November 16, 2009

Christina Newberry
Phone: 778-232-1584

Keeping the Peace when Adult Children Come Home for the Holidays

VANCOUVER, BC — Adult children home for the holidays may feel that, since they are adults who no longer live with you full-time, they should be treated as guests, without any rules or restrictions for their behavior or their comings and goings. But Christina Newberry, author of The Hands-On Guide to Surviving Adult Children Living at Home, says that adult children are nothing like other houseguests.

“The relationship between parents and children will always be a parent-kid relationship, with all that that entails, no matter how old the child is,” Newberry says. “An adult child visiting for Thanksgiving or Christmas may expect that you’re going to do their laundry and cook their meals, whereas you may expect that you’ll finally get a break from cooking every night because your adult child will be around to help out. If you don’t talk about this beforehand, you’ll both end up disappointed, resentful, and angry.”

The most important thing you can do is talk about what the living situation will be like before the adult child is home for any length of time, and make sure you all agree about what’s acceptable, and what works for everyone. A written agreement can be an excellent way to make sure you cover all the issues and everyone is on the same page.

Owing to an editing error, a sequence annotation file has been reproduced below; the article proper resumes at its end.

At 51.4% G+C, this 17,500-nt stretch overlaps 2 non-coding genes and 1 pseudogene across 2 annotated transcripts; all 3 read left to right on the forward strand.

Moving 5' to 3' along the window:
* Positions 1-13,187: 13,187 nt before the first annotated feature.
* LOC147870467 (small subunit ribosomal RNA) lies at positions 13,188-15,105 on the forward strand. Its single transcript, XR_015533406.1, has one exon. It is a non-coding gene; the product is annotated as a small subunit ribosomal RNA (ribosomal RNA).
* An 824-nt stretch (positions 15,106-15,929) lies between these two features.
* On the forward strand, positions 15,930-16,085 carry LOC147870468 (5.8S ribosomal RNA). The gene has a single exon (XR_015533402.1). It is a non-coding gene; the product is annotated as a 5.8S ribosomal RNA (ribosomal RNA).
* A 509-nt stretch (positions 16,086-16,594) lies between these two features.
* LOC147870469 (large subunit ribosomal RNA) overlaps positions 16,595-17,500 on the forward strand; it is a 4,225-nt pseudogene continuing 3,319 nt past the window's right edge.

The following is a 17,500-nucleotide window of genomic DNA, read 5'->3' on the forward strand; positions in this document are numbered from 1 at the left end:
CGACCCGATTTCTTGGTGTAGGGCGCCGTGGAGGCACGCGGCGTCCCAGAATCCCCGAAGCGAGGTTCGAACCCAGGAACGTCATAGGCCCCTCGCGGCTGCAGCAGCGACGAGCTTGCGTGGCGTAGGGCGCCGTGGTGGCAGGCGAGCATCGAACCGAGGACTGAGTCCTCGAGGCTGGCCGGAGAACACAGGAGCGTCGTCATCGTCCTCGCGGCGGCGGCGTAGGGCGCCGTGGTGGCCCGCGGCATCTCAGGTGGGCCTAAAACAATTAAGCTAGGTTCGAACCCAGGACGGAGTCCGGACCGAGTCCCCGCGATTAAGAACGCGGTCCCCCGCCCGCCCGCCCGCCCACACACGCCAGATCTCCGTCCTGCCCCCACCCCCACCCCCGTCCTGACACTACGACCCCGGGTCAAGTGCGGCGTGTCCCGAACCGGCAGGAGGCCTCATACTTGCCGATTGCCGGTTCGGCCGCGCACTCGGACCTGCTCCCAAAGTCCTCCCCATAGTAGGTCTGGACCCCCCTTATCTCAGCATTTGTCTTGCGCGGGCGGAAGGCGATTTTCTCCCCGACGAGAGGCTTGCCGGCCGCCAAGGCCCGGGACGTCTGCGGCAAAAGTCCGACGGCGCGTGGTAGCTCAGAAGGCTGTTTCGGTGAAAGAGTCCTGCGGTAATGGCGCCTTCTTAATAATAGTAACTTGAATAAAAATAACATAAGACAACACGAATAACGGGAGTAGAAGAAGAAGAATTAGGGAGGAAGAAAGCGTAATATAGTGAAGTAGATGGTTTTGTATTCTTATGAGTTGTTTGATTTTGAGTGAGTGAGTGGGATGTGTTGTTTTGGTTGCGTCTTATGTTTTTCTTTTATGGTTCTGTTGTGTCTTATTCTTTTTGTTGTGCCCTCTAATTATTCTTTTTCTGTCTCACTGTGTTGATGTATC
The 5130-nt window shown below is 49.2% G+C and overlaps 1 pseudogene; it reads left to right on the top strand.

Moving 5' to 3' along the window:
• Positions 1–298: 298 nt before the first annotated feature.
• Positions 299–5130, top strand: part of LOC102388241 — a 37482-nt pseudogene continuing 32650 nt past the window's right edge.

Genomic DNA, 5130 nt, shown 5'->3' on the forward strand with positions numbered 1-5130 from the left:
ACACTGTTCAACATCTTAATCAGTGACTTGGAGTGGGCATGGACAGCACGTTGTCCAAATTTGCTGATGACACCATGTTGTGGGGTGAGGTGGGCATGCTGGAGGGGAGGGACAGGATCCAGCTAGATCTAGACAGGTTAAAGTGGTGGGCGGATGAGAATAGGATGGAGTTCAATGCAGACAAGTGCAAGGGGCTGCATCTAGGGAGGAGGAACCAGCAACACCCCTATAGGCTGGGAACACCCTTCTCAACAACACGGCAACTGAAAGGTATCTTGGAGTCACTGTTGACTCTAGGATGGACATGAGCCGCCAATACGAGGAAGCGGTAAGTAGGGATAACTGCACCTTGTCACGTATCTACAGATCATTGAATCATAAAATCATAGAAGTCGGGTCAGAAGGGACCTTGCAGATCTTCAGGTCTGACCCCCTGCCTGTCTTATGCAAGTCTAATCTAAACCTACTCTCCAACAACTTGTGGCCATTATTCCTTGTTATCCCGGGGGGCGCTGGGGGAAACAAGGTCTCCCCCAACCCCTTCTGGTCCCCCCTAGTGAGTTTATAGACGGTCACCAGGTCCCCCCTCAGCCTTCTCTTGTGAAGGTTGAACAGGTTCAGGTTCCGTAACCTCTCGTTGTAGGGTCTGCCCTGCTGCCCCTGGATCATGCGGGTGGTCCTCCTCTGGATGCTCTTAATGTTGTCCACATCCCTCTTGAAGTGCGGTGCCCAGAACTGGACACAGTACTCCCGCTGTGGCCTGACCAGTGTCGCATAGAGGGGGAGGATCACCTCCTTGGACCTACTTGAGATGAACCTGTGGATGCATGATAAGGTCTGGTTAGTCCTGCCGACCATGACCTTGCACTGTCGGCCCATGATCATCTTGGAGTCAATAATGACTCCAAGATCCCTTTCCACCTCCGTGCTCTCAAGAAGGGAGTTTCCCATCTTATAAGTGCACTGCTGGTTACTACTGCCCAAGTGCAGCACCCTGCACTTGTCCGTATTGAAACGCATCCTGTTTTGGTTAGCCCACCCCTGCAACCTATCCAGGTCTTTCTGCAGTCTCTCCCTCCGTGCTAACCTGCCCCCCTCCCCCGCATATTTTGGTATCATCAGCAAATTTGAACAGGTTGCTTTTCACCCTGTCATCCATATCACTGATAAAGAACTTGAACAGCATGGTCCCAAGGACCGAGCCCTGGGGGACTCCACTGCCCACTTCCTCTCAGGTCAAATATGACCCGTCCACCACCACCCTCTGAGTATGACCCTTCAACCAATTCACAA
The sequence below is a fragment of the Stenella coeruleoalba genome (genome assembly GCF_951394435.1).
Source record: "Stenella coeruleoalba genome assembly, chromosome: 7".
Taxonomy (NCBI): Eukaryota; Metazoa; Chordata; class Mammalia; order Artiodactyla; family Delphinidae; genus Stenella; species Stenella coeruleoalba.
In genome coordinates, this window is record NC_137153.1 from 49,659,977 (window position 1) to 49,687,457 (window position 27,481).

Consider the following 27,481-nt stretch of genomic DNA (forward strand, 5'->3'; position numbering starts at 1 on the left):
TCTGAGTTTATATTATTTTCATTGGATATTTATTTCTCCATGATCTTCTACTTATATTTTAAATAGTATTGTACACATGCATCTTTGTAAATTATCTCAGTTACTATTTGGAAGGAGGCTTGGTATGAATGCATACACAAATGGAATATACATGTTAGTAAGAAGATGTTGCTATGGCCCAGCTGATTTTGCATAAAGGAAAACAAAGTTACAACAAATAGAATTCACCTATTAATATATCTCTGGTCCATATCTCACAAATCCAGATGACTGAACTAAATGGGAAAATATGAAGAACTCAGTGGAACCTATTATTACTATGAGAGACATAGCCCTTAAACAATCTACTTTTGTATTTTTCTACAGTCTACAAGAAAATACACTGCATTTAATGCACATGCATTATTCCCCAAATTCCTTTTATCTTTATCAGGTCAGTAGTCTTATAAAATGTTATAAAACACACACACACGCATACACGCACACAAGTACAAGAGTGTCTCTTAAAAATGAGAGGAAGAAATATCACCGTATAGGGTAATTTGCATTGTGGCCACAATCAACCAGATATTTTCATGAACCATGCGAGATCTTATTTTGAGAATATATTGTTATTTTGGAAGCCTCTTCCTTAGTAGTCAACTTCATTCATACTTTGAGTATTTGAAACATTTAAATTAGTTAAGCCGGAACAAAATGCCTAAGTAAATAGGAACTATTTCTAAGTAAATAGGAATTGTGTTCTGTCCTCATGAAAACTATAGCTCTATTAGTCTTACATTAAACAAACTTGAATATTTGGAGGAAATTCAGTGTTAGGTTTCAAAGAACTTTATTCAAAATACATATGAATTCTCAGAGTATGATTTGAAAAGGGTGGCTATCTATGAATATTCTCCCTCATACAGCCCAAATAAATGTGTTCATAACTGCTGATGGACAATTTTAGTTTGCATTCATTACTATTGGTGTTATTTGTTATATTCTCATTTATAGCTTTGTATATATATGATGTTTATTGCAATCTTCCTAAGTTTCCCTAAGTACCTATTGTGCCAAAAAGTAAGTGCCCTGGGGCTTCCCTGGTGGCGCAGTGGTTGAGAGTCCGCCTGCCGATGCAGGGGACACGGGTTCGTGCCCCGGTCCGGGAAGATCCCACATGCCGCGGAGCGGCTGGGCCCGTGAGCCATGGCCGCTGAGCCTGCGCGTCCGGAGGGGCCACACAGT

Newberry recommends that all families with adult children returning home from college for the holidays agree upon guidelines for:

– Household rules, including swearing, late nights, and noise: Remember that your college kid has been dealing with college-style language, music, and hours. Talk about what you’re comfortable with, and what you’re not.

– Who covers additional expenses: If your adult kid is just home for a long weekend, this probably isn’t an issue. But if they’re home for three months, who’s going to pay for the extra groceries they consume and the electricity they use? What about long-distance calls they make keeping up with college friends?

– Fair use of shared resources: Make sure you all agree on appropriate use of the family computer and TV. You don’t want to have battles over the remote just as someone’s favorite show is about to begin. And be very clear about any guidelines for using (and gassing up!) the family car.

– The thorny issue of overnight guests: Whether you like it or not, your kid’s probably been having sleepovers with his girlfriend while at school. Can he have her stay over in his room at your home?

– Privacy rules for both you and your adult children: These rules will be different than they were when you kid lived at home full-time. You should agree to stay out of her room and her mail, and she should agree to stay out of yours.

– Which chores your grown kids will be responsible for: A Thanksgiving weekend or Christmas break no help from your adult kids could leave you fuming. Make sure you agree on what’s expected beforehand so your kid doesn’t feel imposed upon, and you don’t feel resentful.

Resources and tips for setting up an agreement with adult kids for their breaks at home are available at


Christina Newberry is the author of The Hands-on Guide to Surviving Adult Children Living at Home. For more detailed communication strategies that can help you establish a healthy home base for your adult children’s college breaks, along with a customizable “Under one Roof” agreement template and household budget calculator, visit her website at